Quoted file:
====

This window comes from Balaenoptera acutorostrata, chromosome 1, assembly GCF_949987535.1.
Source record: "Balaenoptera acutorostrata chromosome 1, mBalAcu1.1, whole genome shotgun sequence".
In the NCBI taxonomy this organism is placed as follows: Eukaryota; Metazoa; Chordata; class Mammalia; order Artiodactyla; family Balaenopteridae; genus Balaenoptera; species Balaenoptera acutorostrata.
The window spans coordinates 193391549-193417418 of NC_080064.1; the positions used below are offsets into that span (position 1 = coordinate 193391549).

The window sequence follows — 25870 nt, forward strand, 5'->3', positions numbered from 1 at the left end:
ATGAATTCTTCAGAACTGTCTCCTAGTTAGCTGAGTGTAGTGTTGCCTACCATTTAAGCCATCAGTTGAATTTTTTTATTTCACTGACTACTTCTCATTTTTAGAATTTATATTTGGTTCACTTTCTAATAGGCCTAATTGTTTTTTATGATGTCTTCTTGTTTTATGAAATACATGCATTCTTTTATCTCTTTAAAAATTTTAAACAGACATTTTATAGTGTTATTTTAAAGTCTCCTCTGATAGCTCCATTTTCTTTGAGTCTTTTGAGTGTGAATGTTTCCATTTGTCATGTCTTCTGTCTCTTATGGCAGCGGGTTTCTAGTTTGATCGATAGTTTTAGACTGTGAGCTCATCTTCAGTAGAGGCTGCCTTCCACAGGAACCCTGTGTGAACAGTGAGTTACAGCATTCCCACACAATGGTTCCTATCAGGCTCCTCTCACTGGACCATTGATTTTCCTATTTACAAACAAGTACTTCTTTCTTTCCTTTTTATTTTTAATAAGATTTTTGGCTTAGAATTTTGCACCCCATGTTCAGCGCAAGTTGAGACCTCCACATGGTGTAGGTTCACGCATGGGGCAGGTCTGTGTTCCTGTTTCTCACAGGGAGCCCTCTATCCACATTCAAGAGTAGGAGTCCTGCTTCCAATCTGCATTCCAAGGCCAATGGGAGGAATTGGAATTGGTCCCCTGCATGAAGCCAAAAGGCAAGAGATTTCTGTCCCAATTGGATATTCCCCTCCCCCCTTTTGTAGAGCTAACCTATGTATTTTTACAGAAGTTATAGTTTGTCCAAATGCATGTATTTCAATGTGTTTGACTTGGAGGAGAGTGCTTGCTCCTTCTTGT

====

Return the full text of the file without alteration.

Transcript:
This window comes from Balaenoptera acutorostrata, chromosome 1, assembly GCF_949987535.1.
Source record: "Balaenoptera acutorostrata chromosome 1, mBalAcu1.1, whole genome shotgun sequence".
In the NCBI taxonomy this organism is placed as follows: Eukaryota; Metazoa; Chordata; class Mammalia; order Artiodactyla; family Balaenopteridae; genus Balaenoptera; species Balaenoptera acutorostrata.
The window spans coordinates 193391549-193417418 of NC_080064.1; the positions used below are offsets into that span (position 1 = coordinate 193391549).

The window sequence follows — 25870 nt, forward strand, 5'->3', positions numbered from 1 at the left end:
ATGAATTCTTCAGAACTGTCTCCTAGTTAGCTGAGTGTAGTGTTGCCTACCATTTAAGCCATCAGTTGAATTTTTTTATTTCACTGACTACTTCTCATTTTTAGAATTTATATTTGGTTCACTTTCTAATAGGCCTAATTGTTTTTTATGATGTCTTCTTGTTTTATGAAATACATGCATTCTTTTATCTCTTTAAAAATTTTAAACAGACATTTTATAGTGTTATTTTAAAGTCTCCTCTGATAGCTCCATTTTCTTTGAGTCTTTTGAGTGTGAATGTTTCCATTTGTCATGTCTTCTGTCTCTTATGGCAGCGGGTTTCTAGTTTGATCGATAGTTTTAGACTGTGAGCTCATCTTCAGTAGAGGCTGCCTTCCACAGGAACCCTGTGTGAACAGTGAGTTACAGCATTCCCACACAATGGTTCCTATCAGGCTCCTCTCACTGGACCATTGATTTTCCTATTTACAAACAAGTACTTCTTTCTTTCCTTTTTATTTTTAATAAGATTTTTGGCTTAGAATTTTGCACCCCATGTTCAGCGCAAGTTGAGACCTCCACATGGTGTAGGTTCACGCATGGGGCAGGTCTGTGTTCCTGTTTCTCACAGGGAGCCCTCTATCCACATTCAAGAGTAGGAGTCCTGCTTCCAATCTGCATTCCAAGGCCAATGGGAGGAATTGGAATTGGTCCCCTGCATGAAGCCAAAAGGCAAGAGATTTCTGTCCCAATTGGATATTCCCCTCCCCCCTTTTGTAGAGCTAACCTATGTATTTTTACAGAAGTTATAGTTTGTCCAAATGCATGTATTTCAATGTGTTTGACTTGGAGGAGAGTGCTTGCTCCTTCTTGT